Long Beach Selling Trends for March 2009

Has your idea of a new home taken root? You might find this interesting:
The overall picture for Long Beach from February 7-March 3, 2009, is that the inventory for residential properties continues under 6 months, meaning that it would take that amount of time for the current number of listings to sell before all properties would be sold, or off the market. Inventory supply for the current period climbed up to 4.6 months (from 3.5 months from the prior month).

In the pool of eight areas--Lakewood, Cypress, Cerritos, Los Alamitos, Long Beach, Signal Hill, Rossmoor, and Seal Beach--Long Beach is in the middle in terms of inventory supply, with Lakewood having the lowest amount at 2.3 months, and Seal Beach at the highest with 11.9 month. Just a reminder: a classic real estate "benchmark" is that 6 months of inventory is the turning point for a buyer or seller market, thus by definition the first 6 in the list are in a seller's market at this time.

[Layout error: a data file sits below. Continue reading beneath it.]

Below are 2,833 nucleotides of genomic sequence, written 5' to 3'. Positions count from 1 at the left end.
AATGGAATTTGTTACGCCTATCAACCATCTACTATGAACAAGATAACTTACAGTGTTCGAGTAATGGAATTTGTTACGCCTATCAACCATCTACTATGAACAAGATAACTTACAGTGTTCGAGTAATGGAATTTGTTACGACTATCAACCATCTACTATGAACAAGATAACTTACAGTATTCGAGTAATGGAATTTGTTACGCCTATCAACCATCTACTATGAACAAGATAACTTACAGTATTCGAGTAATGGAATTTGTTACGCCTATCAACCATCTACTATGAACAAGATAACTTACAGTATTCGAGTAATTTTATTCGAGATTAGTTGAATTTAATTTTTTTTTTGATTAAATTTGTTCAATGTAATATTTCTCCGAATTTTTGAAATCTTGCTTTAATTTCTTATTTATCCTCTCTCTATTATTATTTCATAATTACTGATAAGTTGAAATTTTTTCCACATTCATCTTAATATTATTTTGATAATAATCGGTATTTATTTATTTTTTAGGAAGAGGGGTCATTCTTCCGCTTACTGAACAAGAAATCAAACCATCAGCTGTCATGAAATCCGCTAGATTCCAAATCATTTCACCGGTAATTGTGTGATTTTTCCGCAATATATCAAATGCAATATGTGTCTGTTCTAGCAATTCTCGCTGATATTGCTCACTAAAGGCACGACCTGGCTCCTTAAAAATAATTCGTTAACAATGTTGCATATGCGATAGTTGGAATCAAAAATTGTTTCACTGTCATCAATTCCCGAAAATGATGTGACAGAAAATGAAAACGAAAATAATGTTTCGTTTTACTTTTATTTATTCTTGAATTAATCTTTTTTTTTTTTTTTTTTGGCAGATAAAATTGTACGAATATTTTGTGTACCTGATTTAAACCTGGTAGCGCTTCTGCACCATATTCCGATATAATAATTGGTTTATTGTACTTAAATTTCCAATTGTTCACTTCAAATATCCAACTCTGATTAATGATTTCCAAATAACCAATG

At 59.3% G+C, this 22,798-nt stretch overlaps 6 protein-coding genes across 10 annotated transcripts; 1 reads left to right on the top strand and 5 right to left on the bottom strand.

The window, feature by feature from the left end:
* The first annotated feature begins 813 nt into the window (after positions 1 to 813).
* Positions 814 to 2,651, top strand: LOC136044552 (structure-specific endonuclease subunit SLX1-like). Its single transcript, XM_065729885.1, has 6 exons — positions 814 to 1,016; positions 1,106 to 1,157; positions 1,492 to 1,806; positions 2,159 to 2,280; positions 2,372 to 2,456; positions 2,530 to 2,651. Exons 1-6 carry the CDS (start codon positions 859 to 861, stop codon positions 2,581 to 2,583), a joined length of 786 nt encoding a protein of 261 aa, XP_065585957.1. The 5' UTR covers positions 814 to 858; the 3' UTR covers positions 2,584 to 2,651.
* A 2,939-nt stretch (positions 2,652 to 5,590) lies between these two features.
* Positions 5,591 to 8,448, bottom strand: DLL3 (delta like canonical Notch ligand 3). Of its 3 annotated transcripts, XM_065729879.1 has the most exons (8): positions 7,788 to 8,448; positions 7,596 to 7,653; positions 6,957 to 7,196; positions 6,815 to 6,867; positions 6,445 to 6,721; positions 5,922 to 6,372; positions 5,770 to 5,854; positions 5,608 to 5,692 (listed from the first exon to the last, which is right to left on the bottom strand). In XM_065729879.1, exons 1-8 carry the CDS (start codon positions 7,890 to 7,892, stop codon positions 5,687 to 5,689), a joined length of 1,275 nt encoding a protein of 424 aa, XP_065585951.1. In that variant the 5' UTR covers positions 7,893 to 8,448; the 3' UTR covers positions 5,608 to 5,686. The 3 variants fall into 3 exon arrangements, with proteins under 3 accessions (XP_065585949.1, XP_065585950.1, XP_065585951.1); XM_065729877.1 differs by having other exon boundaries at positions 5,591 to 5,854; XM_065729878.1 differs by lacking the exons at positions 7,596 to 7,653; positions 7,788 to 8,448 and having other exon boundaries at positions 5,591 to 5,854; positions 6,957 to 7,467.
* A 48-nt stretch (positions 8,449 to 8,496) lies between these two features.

But is that true for all price ranges in Long Beach, and all neighborhoods? No, overall, residential properties under $700,000 have less available inventory, with the $400,000-$600,000 going the fastest at 4 months and less.

Areas with the longest months' supply is Belmont Shore/Heights/Naples (90803) at 8 months, and downtown/Ocean Blvd. (90802) at 6.6 months. The other major zip code areas in the city were less than six months, with Carson Park/El Dorado Park Estates/other east Long Beach areas (90808) having the least amount of inventory available at 2.4 months. Does this correspond with selling price? Well, the 90808 zip code area, with the least amount of inventory, sold in the upper half of price-per-square foot range at $331, while 90813 sold at the low end of $203 per sq. ft.

For a copy of the complete report via e-mail, please contact me with your information, and I'll be happy to send it.

In comparison to this time last year, Long Beach was second highest in terms of inventory supply at 8.7 months, second only to Signal Hill, and all price ranges except one was over 6 months. In this period 2008, Long Beach was second highest in price per square foot at $409, and is now 3rd highest at $348 per sq. ft.

Yes, it's very much a "pricing reality" message for sellers, and a "get moving" time for motivated buyers who would like to avoid the multiple offer situation as much as possible.

Currently, in terms of number listings, there are 71 single family residences listed in 90808, and 86 condos and single families in 90813 (parts of downtown further inland from the shoreline).

To find more properties on the market, go to http://www.juliahuntsman.com for an easy property search.

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